By Cassie Lynott
This year's University Professor distinction awards, honoring four outstanding Ohio University faculty members, have been announced. The 2004-2005 University Professors are Assistant Professor of History Patrick Griffin, Assistant Professor of Journalism Diana Knott, Assistant Professor of Sociology Debra Thorne and Associate Professor of Political Science Julie White.
Since its establishment in 1970, the University Professor has established itself as an important way for students to acknowledge outstanding faculty members. The award is unique in that students choose the recipients. After students have nominated exceptional professors, a student committee conducts an extensive interviewing process, including sitting in on classes, before selecting the winners. Each University Professor receives $2,000 and may teach two classes on a subject of his or her choosing.
"For all of the winners of this award, their comments, ideas and beliefs all show their exemplary nature," said William J. Miller, University Professor Selection Committee chairman. "All of the winners refuse to settle for anything but the best lectures and experiences for their students."
Griffin, who was also honored with the Helen Coast Hayes Award from the Honors Tutorial College, wrote "The People with No Name: Ireland's Ulster Scots, America's Scots Irish, and the Creation of a British Atlantic World" (Princeton, 2001) and has published essays in several leading American and British history journals. Having been awarded a fellowship by the American Council of Learned Societies, Griffin is currently working on a new book that explores the American Revolution on the frontier and the mythic origins of American exceptionalism.
Griffin plans to offer a course on the Irish in America, which will explore the experiences of what, he says, "has historically been a vital, colorful, yet marginalized group in the United States." The class will broadly cover the Irish presence in America, including the earliest migration to the Caribbean and the Chesapeake, to the "new" Irish migration in the 20th century.
"I am delighted to be named a University Professor, especially because it is an award conferred by students," Griffin said.
Knott spent 14 years in public relations and publications positions before pursuing a doctorate degree at the University of North Carolina at Chapel Hill. In fall 2001, she began teaching public relations courses for the E.W. Scripps School of Journalism at Ohio University. Her research articles have appeared in publications such as Journalism Studies and Newspaper Research Journal.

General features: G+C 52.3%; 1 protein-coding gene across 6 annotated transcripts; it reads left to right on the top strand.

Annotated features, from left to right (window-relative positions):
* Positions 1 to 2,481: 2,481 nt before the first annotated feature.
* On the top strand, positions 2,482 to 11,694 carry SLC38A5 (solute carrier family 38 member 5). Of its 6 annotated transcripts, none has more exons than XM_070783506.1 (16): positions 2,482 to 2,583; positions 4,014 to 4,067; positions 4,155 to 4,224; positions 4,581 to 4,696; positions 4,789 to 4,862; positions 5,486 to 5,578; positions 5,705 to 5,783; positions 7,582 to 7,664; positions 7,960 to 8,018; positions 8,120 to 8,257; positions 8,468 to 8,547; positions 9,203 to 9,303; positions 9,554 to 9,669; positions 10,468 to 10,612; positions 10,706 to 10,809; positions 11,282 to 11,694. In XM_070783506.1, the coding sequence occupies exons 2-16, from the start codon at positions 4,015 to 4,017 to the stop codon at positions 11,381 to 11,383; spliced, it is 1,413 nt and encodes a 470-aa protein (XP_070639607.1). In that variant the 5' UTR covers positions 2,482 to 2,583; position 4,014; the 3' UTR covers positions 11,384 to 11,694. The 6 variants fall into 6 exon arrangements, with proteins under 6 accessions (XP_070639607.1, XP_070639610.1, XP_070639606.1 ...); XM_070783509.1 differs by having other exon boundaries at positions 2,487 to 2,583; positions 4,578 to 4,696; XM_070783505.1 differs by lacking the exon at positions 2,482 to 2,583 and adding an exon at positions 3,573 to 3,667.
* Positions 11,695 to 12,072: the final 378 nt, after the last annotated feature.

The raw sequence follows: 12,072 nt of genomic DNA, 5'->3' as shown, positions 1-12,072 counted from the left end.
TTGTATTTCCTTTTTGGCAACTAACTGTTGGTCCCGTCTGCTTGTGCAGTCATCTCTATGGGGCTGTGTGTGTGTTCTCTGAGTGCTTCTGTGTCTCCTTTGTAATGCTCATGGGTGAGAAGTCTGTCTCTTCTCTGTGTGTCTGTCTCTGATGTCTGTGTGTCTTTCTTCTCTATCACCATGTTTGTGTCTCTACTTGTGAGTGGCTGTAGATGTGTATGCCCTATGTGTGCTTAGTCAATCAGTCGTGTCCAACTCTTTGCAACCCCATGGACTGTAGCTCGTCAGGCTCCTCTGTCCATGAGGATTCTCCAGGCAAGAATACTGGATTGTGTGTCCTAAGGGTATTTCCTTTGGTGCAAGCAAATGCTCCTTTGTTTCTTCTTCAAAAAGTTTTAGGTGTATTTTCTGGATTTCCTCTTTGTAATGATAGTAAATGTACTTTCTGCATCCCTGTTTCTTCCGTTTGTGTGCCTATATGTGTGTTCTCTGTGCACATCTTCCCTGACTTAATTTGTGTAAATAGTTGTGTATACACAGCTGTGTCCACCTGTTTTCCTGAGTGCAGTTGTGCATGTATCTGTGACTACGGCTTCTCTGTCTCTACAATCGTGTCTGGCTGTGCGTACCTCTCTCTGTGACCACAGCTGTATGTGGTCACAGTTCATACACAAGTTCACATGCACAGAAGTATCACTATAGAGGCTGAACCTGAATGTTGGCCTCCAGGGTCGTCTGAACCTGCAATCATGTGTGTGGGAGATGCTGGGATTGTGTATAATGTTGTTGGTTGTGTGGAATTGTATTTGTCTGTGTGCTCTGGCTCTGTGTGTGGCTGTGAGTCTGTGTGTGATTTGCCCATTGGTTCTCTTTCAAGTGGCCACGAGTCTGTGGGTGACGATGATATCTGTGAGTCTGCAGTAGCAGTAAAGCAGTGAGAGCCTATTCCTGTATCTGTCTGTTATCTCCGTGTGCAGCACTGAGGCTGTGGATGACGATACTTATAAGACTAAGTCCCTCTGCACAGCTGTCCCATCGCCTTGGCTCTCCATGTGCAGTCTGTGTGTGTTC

"I feel a deep responsibility to students and am thrilled and deeply honored to receive this award," Knott said. "I applaud Ohio University for its support of teaching excellence and am grateful to the student selection committee, which spent a great deal of time on the process."
Knott looks forward to teaching a class on fundraising and developing, which will be held during winter and spring quarters of 2005. The course will include work in grant writing and guest lectures by fundraising professionals.
"There are more than one million nonprofit organizations in the United States and I believe this kind of class can give our students an edge in securing jobs with these organizations. It can also help them contribute to their communities as volunteers," Knott said.
Thorne received her doctorate from Washington State and her post-doctoral degree from Harvard University, where she served as the project director on the Consumer Bankruptcy Project. Her research on personal bankruptcy and consumer debt has gained her recognition from such highly accredited news sources as National Public Radio, The Wall Street Journal, People Magazine and The Plain Dealer.
"The power and prestige of this award stems from the fact that it comes from my students," Thorne said. "This suggests that they value and respect what they have learned in my class, and that it has meaning for their lives. As a teacher, what could possibly be more rewarding than that?"
Besides her position in political science, White is a faculty associate in the Women's Studies Program. She teaches courses in political theory, and her area of research is ethics and public policy. She is the author of "Democracy, Justice and the Welfare State" (2001) and is currently working on a book-length project "Toward a Cosmopolitan Sense of Place." She has previously won the University Professor Award and the College of Arts and Science's Outstanding Teacher Award. Her University Professor course, "Ecological Praxis," will bring together literature on environmental ethics and work on environmental policy.
White earned her doctorate from the University of Wisconsin-Madison.
"I really appreciate the student time that goes into this award and the opportunity it offers to create and teach a course such as this one. My hope is that this classroom will be the space for an inter-disciplinary dialogue with students from diverse academic backgrounds participating," White said.
Cassie Lynott is a student intern with University Communications and Marketing.